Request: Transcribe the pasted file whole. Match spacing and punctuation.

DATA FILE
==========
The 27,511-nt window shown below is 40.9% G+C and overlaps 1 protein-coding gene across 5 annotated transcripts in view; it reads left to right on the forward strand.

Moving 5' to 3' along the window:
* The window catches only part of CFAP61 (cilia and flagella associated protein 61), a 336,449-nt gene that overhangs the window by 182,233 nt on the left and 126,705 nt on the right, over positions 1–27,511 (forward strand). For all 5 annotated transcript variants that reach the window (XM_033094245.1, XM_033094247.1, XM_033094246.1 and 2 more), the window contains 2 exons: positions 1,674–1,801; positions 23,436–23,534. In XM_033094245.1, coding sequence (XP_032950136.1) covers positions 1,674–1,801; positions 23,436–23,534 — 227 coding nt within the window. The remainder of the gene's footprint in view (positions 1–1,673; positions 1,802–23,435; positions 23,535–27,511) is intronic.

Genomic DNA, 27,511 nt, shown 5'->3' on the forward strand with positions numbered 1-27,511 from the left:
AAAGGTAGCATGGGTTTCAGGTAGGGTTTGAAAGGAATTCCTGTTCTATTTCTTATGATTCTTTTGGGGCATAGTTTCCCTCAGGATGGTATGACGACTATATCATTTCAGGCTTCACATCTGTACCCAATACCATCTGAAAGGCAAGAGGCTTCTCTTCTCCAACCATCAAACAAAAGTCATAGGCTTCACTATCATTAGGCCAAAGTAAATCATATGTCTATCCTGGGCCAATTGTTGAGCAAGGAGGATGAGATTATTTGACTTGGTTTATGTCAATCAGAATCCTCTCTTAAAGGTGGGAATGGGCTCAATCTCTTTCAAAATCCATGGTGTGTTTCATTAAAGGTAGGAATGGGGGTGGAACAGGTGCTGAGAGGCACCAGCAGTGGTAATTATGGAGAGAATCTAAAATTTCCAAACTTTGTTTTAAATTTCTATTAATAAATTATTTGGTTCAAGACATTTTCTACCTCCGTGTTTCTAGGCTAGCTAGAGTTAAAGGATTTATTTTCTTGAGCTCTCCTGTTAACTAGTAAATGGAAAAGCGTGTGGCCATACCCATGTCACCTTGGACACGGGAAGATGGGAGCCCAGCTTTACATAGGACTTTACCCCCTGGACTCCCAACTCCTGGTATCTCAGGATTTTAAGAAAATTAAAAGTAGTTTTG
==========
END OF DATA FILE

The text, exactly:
The 27,511-nt window shown below is 40.9% G+C and overlaps 1 protein-coding gene across 5 annotated transcripts in view; it reads left to right on the forward strand.

Moving 5' to 3' along the window:
* The window catches only part of CFAP61 (cilia and flagella associated protein 61), a 336,449-nt gene that overhangs the window by 182,233 nt on the left and 126,705 nt on the right, over positions 1–27,511 (forward strand). For all 5 annotated transcript variants that reach the window (XM_033094245.1, XM_033094247.1, XM_033094246.1 and 2 more), the window contains 2 exons: positions 1,674–1,801; positions 23,436–23,534. In XM_033094245.1, coding sequence (XP_032950136.1) covers positions 1,674–1,801; positions 23,436–23,534 — 227 coding nt within the window. The remainder of the gene's footprint in view (positions 1–1,673; positions 1,802–23,435; positions 23,535–27,511) is intronic.

Genomic DNA, 27,511 nt, shown 5'->3' on the forward strand with positions numbered 1-27,511 from the left:
AAAGGTAGCATGGGTTTCAGGTAGGGTTTGAAAGGAATTCCTGTTCTATTTCTTATGATTCTTTTGGGGCATAGTTTCCCTCAGGATGGTATGACGACTATATCATTTCAGGCTTCACATCTGTACCCAATACCATCTGAAAGGCAAGAGGCTTCTCTTCTCCAACCATCAAACAAAAGTCATAGGCTTCACTATCATTAGGCCAAAGTAAATCATATGTCTATCCTGGGCCAATTGTTGAGCAAGGAGGATGAGATTATTTGACTTGGTTTATGTCAATCAGAATCCTCTCTTAAAGGTGGGAATGGGCTCAATCTCTTTCAAAATCCATGGTGTGTTTCATTAAAGGTAGGAATGGGGGTGGAACAGGTGCTGAGAGGCACCAGCAGTGGTAATTATGGAGAGAATCTAAAATTTCCAAACTTTGTTTTAAATTTCTATTAATAAATTATTTGGTTCAAGACATTTTCTACCTCCGTGTTTCTAGGCTAGCTAGAGTTAAAGGATTTATTTTCTTGAGCTCTCCTGTTAACTAGTAAATGGAAAAGCGTGTGGCCATACCCATGTCACCTTGGACACGGGAAGATGGGAGCCCAGCTTTACATAGGACTTTACCCCCTGGACTCCCAACTCCTGGTATCTCAGGATTTTAAGAAAATTAAAAGTAGTTTTG